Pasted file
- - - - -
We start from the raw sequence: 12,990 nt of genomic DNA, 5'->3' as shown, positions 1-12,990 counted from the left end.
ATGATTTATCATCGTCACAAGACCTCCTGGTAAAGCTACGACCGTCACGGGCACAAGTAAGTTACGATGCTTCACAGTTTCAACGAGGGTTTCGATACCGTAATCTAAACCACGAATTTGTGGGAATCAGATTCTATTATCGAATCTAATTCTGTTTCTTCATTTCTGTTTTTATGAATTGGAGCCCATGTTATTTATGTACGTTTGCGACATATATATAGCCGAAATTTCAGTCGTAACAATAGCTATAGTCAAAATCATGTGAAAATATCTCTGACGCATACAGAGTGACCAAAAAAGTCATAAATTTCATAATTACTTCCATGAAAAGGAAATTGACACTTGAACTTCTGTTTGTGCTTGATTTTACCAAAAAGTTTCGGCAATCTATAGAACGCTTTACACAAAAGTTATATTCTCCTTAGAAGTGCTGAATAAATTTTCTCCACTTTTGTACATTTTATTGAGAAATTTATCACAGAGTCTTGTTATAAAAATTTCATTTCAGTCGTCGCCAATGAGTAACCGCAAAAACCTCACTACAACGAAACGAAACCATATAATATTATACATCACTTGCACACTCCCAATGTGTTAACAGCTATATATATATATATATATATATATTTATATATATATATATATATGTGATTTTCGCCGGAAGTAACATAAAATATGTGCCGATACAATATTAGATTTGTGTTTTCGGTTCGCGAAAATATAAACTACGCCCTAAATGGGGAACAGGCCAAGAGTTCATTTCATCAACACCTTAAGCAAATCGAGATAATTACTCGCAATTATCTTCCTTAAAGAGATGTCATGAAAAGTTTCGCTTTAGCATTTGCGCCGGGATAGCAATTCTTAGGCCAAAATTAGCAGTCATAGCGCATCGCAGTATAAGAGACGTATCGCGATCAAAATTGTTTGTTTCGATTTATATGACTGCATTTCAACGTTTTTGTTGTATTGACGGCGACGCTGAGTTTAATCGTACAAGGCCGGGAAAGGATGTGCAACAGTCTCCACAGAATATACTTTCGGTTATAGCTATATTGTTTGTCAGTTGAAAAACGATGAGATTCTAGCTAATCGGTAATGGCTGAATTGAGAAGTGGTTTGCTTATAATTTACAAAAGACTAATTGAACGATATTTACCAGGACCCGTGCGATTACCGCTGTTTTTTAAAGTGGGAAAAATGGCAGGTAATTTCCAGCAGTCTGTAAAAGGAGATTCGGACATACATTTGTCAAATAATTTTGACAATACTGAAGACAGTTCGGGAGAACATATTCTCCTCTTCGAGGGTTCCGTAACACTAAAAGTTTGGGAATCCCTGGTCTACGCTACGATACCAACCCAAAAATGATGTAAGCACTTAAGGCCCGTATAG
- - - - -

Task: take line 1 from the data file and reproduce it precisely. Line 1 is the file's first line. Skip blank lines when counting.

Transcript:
We start from the raw sequence: 12,990 nt of genomic DNA, 5'->3' as shown, positions 1-12,990 counted from the left end.